It’s 2018, and cyber crime is on the rise. It seems every other week there is another data breach or cyber attack somewhere in the world, and many people are rightfully apprehensive that they may be hacked too, or even that their details may have been exposed online through a breach of a service that they use. What if your email and password were compromised in the Adobe breach in 2013, the Yahoo breach in 2016, or the LinkedIn breach in 2012? What if your email had been obtained online and sold to cyber criminals as part of a spam list, such as Exploit.In, or the Anti Public Combo List, both discovered in 2016? If so, you may be at risk of hackers gaining access to your accounts, or even committing identity fraud against you. Luckily, security researcher and Microsoft regional director Troy Hunt has developed a database so that you can check to see if you’ve been compromised – so you can secure your online presence again.
In one of the last data breach fines to be handed down in a pre-GDPR Europe, the University of Greenwich has been ordered to pay a £120,000 fine to the Information Commissioner’s Office. The breach in question stemmed from a micro-website set up by students in 2004, and ultimately resulted in the details of 20,000 staff members and students being leaked online.
The University of Greenwich, in London, has accepted that it was responsible for the incident, and intends to pay the fine immediately.
Almost two years ago, the European Union signed the General Data Protection Regulation (better known as the GDPR) into law, allowing for a 24 month period before the regulation would become binding to allow organisations and businesses time to comply with its requirements. At the time of writing, the GDPR will come into force in just eight days, a thought which may strike fear into the hearts of many business owners who are not going to be fully compliant by the deadline. So what exactly is going to happen, come Friday the 25th of May? We’ve taken the time to compile some information and predictions to help cut through the noise and focus on what’s important.
The GDPR, which replaces the 1995 Data Protection Directive, was adopted on 14th April 2016 and will become enforceable on 25th May 2018.
It seems that everyone in the cyber security sphere is talking about ransomware these days. Last year, attacks such as WannaCry, NotPetya and BadRabbit took the business world by storm, costing billions in damages. Ransomware is by no means a new threat (it has been around since at least 2005), but it is one of the fastest growing and most costly. Cyber crime is constantly changing, and criminals keep creating news ways to steal money. Ransomware has gotten increasingly sophisticated since 2005, but the people using and deploying it haven’t necessarily – now some cyber criminals are making more money selling high-tech ransomware strains to non-technical criminals than if they were to conduct the attacks themselves. The result is that more and more ‘hackers’ have access to ransomware and need very little technical know-how to operate it, leading to more and more ransomware attacks each year. It may come as a surprise, then, to hear that the FBI received less reports of ransomware attacks in 2017 than in 2016 and 2015, despite the increase in attacks.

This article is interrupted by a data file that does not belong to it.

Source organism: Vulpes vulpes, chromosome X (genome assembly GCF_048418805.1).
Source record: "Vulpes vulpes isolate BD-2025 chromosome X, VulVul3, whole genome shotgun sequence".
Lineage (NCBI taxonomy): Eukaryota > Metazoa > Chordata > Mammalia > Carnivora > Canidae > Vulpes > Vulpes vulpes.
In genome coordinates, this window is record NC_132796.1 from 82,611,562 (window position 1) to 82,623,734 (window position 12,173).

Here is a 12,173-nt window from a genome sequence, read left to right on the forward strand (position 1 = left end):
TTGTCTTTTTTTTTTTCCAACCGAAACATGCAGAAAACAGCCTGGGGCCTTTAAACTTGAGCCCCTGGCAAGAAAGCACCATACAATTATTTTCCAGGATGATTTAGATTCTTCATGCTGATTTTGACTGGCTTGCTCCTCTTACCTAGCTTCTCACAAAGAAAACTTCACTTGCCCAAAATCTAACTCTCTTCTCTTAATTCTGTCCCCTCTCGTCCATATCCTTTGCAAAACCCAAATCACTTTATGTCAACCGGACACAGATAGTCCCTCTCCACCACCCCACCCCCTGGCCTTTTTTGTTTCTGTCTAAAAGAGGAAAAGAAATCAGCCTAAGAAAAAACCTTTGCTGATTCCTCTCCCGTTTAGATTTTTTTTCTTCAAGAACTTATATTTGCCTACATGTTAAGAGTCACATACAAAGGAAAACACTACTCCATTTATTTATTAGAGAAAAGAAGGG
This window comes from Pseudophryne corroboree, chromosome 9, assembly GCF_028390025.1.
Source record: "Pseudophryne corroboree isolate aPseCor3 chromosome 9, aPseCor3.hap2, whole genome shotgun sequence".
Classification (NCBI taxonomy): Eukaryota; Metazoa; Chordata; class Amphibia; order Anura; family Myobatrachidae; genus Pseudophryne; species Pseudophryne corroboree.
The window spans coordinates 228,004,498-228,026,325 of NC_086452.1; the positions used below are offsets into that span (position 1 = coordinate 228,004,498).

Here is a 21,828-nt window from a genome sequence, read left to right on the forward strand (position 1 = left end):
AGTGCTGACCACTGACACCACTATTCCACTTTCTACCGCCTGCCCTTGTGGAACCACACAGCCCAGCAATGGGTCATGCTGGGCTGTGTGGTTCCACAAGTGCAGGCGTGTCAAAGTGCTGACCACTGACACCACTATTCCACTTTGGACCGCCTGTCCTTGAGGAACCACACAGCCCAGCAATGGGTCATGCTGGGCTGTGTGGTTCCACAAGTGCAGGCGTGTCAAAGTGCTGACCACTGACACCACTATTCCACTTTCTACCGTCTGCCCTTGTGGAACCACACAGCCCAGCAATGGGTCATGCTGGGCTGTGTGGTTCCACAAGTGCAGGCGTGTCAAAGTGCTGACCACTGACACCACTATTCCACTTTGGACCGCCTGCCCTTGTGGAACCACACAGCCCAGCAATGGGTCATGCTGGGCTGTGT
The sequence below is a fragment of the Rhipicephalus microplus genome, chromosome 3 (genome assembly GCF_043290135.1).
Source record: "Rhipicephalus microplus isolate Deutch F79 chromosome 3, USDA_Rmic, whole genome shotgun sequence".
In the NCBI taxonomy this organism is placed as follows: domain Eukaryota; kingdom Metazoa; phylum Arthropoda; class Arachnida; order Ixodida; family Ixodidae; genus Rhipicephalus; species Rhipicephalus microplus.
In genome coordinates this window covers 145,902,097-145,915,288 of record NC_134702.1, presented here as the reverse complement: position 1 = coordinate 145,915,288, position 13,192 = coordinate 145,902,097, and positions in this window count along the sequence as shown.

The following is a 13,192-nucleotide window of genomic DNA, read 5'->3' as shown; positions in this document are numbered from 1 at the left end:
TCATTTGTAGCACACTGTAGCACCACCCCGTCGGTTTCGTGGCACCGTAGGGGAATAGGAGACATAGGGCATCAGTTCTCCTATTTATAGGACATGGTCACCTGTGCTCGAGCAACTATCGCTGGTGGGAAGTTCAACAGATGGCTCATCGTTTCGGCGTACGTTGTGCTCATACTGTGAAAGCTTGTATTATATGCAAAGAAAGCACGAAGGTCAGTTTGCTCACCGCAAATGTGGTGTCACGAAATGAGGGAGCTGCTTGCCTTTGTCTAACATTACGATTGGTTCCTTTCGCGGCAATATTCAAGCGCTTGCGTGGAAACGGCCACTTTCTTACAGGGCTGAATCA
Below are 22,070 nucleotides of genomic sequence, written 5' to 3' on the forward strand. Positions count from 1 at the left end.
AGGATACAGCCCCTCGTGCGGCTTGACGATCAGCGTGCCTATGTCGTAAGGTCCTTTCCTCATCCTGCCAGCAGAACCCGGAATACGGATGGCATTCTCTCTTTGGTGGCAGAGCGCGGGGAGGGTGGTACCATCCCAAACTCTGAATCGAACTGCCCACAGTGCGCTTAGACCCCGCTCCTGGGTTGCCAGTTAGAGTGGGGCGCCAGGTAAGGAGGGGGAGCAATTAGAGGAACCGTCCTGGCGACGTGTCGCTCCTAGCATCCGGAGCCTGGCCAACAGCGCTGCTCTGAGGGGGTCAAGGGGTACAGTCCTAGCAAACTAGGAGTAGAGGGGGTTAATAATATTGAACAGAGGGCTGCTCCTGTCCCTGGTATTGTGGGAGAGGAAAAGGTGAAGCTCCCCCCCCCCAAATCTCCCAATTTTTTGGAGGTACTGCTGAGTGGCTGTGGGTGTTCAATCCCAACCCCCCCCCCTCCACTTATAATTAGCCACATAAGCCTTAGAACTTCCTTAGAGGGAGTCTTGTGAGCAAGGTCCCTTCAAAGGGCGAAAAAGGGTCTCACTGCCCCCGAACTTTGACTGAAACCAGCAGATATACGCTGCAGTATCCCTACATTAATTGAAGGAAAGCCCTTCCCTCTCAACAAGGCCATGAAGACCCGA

The FBI reported just 1,783 reports of ransomware attacks in 2017, compared to 2,673 in 2016 and 2,453 in 2015.
It’s been a bad year for Facebook so far. They recently revealed that they may have improperly shared the details of 87 million users with a third-party, the now-infamous political consulting firm Cambridge Analytica. Then, on Wednesday, Mark Zuckerberg himself admitted during a press conference that “malicious actors” may have took advantage of Facebook to obtain the public data of all or most of Facebook’s 2.2 billion strong user base.